They wreck people’s lives. One of them, Joe Ricketts, has written a memoir in which he is actually proud of his crimes. He made his fortune exploiting deregulation of financial markets, and then he dedicated his retirement to union-busting and tearing down journalism because it wasn’t “profitable” to him.
On November 2, 2017, many journalists witnessed an especially egregious version of the same scene, when Joe Ricketts, the billionaire founder of TD Ameritrade and the owner of the Chicago Cubs, abruptly laid off the entire staff of Gothamist and DNAinfo, two networks of local news websites he had recently merged. He also shuttered both networks, replacing tens of thousands of articles with a letter justifying his decision. “DNAinfo is, at the end of the day, a business, and businesses need to be economically successful if they are to endure,” he wrote. “And while we made important progress toward building DNAinfo into a successful business, in the end, that progress hasn’t been sufficient to support the tremendous effort and expense needed to produce the type of journalism on which the company was founded.”
Lies, lies, lies. Read the whole article to get the full picture: he shut it down because the journalists, who were paid a pittance especially compared to the billions he was squatting on, tried to unionize to get better working conditions and fair pay.
But even worse, that’s an indictment of short-sighted capitalism, which sees everything as a business that must make a profit. Journalism has no purpose other than to make a profit…and not a profit for the journalist, but for the fat cat who owns the newspaper. I am in a “business”, education, which is not done for some crass quantity of dollars, but to make our citizens better informed, better able to deal with the world, better people, just as journalism should be, and I’m proud of that. But you tell people like this Ricketts asshole that you’re not into skimming cash from the pockets of people who need it, but in providing a service in expectation of nothing more than reasonable compensation and a living wage, and they see you as a sucker and your work as meaningless. All they can see is dollar signs, and professions like journalism and education don’t light up their eyes.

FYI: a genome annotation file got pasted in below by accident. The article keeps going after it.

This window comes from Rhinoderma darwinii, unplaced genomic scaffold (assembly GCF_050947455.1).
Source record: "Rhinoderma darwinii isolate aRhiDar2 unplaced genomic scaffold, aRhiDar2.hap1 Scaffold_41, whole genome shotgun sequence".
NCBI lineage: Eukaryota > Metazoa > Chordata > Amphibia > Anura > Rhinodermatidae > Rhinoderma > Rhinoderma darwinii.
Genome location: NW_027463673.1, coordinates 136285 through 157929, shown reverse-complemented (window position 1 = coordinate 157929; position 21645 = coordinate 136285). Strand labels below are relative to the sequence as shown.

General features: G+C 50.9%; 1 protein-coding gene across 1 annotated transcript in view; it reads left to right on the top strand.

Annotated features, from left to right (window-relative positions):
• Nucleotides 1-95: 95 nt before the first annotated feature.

Sadly, Ricketts will never realize what a leech he is. He has adopted an American myth as his own.
The story Ricketts tells about himself is just the latest riff on a familiar American fable, in which an unremarkable person — ideally, a white guy from Nebraska or thereabouts — achieves wealth and success by working hard, never complaining, and seizing opportunities. Even assuming this story is true as far as Ricketts is concerned, it ignores the millions of people who tried to follow the same path and failed, and by extension, the absurd randomness that dictates that a guy like Ricketts should be able to sabotage dozens of careers on a mean-spirited whim. To whatever limited extent Ricketts is representative of his upwardly mobile generation, the source of his prosperity — the deregulation of capital since the 1970s — has almost completely destroyed the prospect of upward mobility for the generations that follow. Of course, none of the Ricketts kids will have to worry about that.
Every billionaire is thus more than a simple failure of policy. Every billionaire is evidence of a basic glitch in the fabric of the moral universe: their lives, and acts, ring out with the gospel that only what we call evil will be rewarded — that the selfish get to live as angels, and all good people will be damned. Challenging capitalism also means challenging its religion.
Every time I criticize these parasites, whether it’s Bezos, or Musk, or Gates, or Ricketts, I know people will crawl out of the woodwork to complain that I shouldn’t say that, because they’ve all earned their wealth, and if we remove the incentives to suck up huge amounts of money, how will we get our flying cars or our Mars colony or convenient ATMs with big fees? Don’t care. Wake up.